“It looks easy when you see it,” British pilot Andy Wallace told me in disbelief as he watched footage of himself reaching 304 mph in a Bugatti Chiron. He was right; it did look easy. It was almost video game-like. Wallace explained getting there required months of preparation, endless wind tunnel testing, the right tires, and a tremendous amount of tech.
Boasting 16 cylinders, four turbochargers, and 1,600 horsepower, the Bugatti Chiron Super Sport 300+ was developed with speed in mind. Engineers designed every part of the car to cruise faster than a small plane. The record-setting car rode on a stock suspension, according to Wallace, and it used normal brakes. Only the tires had to be upgraded; that’s where Michelin stepped in. The company already makes tires for the standard Chiron, so it already knew what it was working with.
“We first had to know the limit of the current tire. We had to reinforce its belt, and the main challenge was to know how to test it. We needed to define the right conditions, because those speeds are beyond all known boundaries. We had to define new tools for the simulations, and new kind of tests,” explained Michelin engineer Benjamin Vilpert in an interview with Digital Trends. His team headed to Charlotte, North Carolina, where the French firm helps NASA test tires for the space shuttle, to make sure the tires it developed for Wallace’s high-speed run wouldn’t turn into confetti. And, luckily, they didn’t.
Michelin tested the tires to 317 mph, though Vilpert told me they can handle more. “There is no place on earth where you can reach the limits of the tires,” he affirmed. The testing regime involved endless computer simulations, and high-speed runs on a dynometer. Technology has gotten so precise that the Chiron never touched down in Charlotte. The Pilot Sport Cup 2 tires Michelin developed weren’t mounted on the car until a week before it started testing on the Ehra-Lessien track in Germany.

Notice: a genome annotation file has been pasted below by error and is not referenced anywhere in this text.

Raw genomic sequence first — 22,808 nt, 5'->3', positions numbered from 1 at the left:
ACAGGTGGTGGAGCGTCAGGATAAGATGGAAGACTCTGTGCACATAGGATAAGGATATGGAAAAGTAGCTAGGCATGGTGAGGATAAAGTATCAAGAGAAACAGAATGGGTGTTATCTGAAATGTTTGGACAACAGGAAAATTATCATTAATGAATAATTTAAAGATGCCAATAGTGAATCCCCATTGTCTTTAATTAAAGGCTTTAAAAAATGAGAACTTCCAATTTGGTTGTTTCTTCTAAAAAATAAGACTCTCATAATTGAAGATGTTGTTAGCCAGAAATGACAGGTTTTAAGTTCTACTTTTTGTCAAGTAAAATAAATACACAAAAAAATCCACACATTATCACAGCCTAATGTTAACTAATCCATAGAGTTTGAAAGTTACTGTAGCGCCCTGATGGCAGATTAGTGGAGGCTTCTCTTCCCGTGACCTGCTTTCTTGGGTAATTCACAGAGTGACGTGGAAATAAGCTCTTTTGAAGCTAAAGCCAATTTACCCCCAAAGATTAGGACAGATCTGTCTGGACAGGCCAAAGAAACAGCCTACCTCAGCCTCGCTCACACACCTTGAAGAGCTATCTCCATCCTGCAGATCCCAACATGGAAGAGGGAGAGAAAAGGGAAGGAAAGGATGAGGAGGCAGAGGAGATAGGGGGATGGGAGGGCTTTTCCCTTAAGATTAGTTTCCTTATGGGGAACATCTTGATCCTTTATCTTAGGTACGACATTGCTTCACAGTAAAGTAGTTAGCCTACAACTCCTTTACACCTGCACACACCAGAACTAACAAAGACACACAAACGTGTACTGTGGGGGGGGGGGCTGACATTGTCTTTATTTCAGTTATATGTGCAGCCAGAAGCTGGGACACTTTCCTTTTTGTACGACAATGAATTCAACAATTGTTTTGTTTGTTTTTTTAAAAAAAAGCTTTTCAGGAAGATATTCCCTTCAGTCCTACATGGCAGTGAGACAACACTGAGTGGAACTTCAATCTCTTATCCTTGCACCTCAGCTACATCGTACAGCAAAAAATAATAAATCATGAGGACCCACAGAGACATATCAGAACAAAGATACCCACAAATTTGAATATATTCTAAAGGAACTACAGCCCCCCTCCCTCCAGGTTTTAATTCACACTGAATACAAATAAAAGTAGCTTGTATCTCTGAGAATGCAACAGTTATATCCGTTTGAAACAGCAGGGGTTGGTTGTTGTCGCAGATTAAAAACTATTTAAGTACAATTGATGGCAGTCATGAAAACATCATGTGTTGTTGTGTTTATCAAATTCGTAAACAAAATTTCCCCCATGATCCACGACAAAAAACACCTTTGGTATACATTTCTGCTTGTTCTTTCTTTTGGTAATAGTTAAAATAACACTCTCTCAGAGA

“There is no place on earth where you can reach the limits of the tires.”
Computer simulations also helped Bugatti find out how the Chiron would handle as it approached — and exceeded — 300 mph. Wallace said testing started in a wind tunnel, where speeds of up to 65 yards per second are possible. He covered about 149 yards per second on the track, so digital tools filled in the gap. They helped engineers shape the car’s aerodynamic profile, including the extended rear end which keeps the car planted on its four wheels by adding drag.
The technology that went into preparing the Chiron for its high-speed run gave Wallace the confidence to keep the pedal to the floor. “It’s fantastic to work with really clever engineers. It’s great to see every part of the puzzle that needs a solution has got a group of guys in charge of it,” he told us. “Of course, there’s a risk involved, but you have confidence that the people you’re working with are top-notch. In the end, you’re in the best place you can be,” he concluded.
Bugatti secured its spot in the history of speed by becoming the first carmaker to break the 300-mph barrier with a production car.
“It’s pretty cool,” he said with a smile. “It certainly gets your attention, everything is happening very quickly. If you allow yourself to look around, you see how much scenery is coming towards you.”
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